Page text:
Treatment of Venous Ulcers (03:36)

Compression, limb elevation, and anti-platelet aggregates treat hypertension- the main cause of venous ulcers. Using a dressing with exudate absorption enhances proper moisture balance. Nutrition plays a critical role in wound healing.

Compression Therapy: Inelastic (04:29)

Inelastic therapy provides a therapeutic level of pressure only during ambulation using non-elastic garments, boots, and short stretch wraps.

Compression Therapy: Elastic (11:55)

Long stretch and recoil orthotics are used in elastic compression to adapt to changes in limb volume. This type of therapy is used for non-ambulatory patients. Cross reviews guidelines for compression therapy.

Diagnosis and Treatment: Venous Ulcers (01:40)

Duplex ultrasounds will identify the pathway of reflex and incompetent vessels. Subfascial endoscopic perforator surgery obliterates effecter perforators to prevent flow from deep to superficial veins. Endovenous oblation and phlebotomy scleral therapy are effective treatments.

Lymphedema (04:18)

Most often occurs with impaired lymphatic transport in the lower extremities as a result of obesity and surgery. Treatment includes congestive deep therapy involving massage, manual lymph drainage, and compression. Ulcers associated with lymphedema are considered palliative.

Arterial Ulcers (05:49)

Risk factors include age, smoking, arterial atherosclerosis, hyperlipidemia, diabetes, and homocysteinemia. Cross describes the characteristic of arterial ulcers.

Acute Limb Verses Critical Limb Ischemia (08:13)

Acute limb ischemias are embolism characterized by pain, pulselessness, pallor, paralysis, paresthesia, polar, and purplish color. Critical limb ischemia is chronic ischemic rest pain, wounds, and gangrene leading to amputation. Cross recalls her experience with a gangrene patient.

Vascular Evaluation (01:40)

Magnetic resonance angiography, duplex angiography, ultrasounds, and arteriography map out the arterial system to locate occlusions for intervention. Transcutaneous oxygen flow measures the flow of oxygen to tissues.

Treatment of Arterial Ulcers (04:44)

Arterial ulcers can be treated by improving blood flow to the leg through revascularization, walking programs, balanced nutrition, and dry wound healing.

Diabetic Ulcers (15:03)

Lower extremity neuropathic disease impacts sensory, motor, and autonomic nerves. Osteoclast to osteoblast ratio leads to bone degradation and foot malformation. Cross explores the description of diabetic ulcers.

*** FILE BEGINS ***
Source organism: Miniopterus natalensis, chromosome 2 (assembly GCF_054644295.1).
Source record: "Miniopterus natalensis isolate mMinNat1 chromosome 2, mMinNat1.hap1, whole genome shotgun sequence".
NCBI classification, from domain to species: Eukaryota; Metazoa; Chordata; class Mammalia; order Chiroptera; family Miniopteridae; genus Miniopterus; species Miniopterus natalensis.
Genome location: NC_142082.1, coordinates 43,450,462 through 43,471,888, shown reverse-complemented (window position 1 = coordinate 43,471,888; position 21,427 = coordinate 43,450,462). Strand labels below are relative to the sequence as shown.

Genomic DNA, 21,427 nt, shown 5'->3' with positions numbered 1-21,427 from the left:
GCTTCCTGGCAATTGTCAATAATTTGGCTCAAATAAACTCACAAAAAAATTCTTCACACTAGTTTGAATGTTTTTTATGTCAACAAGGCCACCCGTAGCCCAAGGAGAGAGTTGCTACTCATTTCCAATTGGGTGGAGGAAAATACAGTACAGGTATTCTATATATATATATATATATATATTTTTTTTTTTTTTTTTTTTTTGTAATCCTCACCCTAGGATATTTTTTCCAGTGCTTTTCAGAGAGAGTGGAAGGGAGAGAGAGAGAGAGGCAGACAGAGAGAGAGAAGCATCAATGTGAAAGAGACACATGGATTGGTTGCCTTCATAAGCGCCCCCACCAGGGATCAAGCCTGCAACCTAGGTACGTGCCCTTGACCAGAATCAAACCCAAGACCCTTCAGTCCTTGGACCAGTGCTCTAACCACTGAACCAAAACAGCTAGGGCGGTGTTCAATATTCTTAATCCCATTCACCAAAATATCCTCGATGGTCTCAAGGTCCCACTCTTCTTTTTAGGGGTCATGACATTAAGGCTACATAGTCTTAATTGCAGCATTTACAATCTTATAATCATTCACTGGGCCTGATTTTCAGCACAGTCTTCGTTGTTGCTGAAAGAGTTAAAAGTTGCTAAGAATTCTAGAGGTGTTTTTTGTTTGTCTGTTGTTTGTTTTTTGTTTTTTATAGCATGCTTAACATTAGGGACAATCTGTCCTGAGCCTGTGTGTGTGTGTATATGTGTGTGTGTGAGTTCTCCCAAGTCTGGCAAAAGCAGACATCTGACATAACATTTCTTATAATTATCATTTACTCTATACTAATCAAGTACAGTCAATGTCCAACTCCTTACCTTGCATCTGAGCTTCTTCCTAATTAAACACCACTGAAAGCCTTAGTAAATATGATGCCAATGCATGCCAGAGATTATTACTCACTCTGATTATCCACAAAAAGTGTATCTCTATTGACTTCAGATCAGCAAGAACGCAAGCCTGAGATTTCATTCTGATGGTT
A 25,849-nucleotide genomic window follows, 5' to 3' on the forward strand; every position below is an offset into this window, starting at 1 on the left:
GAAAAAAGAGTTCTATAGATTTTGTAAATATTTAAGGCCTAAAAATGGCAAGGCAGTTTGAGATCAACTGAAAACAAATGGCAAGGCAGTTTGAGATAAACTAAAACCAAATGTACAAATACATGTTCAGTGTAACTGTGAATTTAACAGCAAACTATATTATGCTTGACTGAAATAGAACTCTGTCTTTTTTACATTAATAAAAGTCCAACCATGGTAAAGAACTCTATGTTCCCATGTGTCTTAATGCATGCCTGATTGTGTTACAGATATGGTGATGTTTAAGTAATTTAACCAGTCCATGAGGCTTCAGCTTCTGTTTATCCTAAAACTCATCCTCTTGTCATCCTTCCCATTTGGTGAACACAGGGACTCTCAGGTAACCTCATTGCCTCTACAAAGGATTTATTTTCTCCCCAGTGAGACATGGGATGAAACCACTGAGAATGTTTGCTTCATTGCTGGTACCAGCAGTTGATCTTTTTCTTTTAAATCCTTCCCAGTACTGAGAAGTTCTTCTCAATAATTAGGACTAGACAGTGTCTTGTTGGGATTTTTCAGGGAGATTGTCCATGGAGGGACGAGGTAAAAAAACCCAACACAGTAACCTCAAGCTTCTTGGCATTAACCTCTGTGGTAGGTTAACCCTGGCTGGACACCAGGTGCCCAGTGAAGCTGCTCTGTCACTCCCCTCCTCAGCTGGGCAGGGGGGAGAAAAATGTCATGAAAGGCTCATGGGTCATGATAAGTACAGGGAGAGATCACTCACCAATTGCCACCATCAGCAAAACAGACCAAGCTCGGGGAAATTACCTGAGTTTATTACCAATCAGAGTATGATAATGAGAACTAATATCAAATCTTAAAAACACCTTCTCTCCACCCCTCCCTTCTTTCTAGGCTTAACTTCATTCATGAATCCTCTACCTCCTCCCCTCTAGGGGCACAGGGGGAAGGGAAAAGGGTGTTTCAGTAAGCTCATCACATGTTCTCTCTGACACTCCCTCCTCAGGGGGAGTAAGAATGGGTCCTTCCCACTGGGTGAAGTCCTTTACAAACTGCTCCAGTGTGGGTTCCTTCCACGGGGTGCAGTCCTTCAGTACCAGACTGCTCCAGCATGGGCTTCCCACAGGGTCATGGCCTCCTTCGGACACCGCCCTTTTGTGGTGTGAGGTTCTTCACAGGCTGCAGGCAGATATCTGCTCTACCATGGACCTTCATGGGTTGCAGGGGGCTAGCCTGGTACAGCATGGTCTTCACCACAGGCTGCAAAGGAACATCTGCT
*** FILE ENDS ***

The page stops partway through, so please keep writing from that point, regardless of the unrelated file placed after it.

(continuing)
Diabetic Ulcer Treatment (04:46)

Offloading pressure, controlling blood glucose, and weight loss control the cause of diabetic ulcers. Debridement, moist wound healing, and the use of antimicrobials treat diabetic wound beds. Increase in protein consumption and reduction of glucose control diabetic ulcers.

Wound Debridement and Wound Bed Preparation (19:35)

A clean-up of the wound bed and the surrounding skin by reducing bacteria load and stimulates healing. Autolytic debridement uses moisture retentive dressings. Enzymatic wound treatment is limited to collagenase SANTYL. Mechanical debridement uses wet to dry dressings, pulse lavage, Debrisoft, and sharp wound debridement.

Maggot Therapy (07:10)

This is an inexpensive, painless, and selective means of wound debridement. The secretions of the maggots inhibit the growth of bacteria, virulent, and pathogenic organisms.

Wound Dressings (23:15)

Cross explores wound dressing basics and various products. Moist wound healing stimulates collagen synthesis, growth factors, and decreases infection rate. Proper wound processing includes maintaining healthy tissues, removing the infection, and maintaining periwound.

Negative Pressure Wound Therapy (04:30)

The primary goal is to increase fibroblast migration and granulation tissue production. Wound vacs clean the wound and remove damaged tissue.

Refractory Wounds (26:14)

This type of wound is classified by a lack of improvement during evidence-based therapy. Additional wound therapy includes antimicrobial dressings.

Skin and Wound Care: Conclusion (04:04)

Cross concludes the lecture by reviewing the essential points of skin and wound care.

For additional digital leasing and purchase options contact a media consultant at 800-257-5126
(press option 3) or

Skin and Wound Care — A Lecture

3-Year Streaming Price: $199.95



This video seminar with Heidi Huddleston Cross reviews the latest assessment, prevention, and treatment strategies for skin and wound care. It discusses wound and skin assessment, wound bed preparation and debridement, and the best skin care products and practices for cleansing, moisturizing, and protection.

Length: 360 minutes

Item#: BVL139879

Copyright date: ©2016

Closed Captioned

Performance Rights

Prices include public performance rights.

Not available to Home Video and Publisher customers.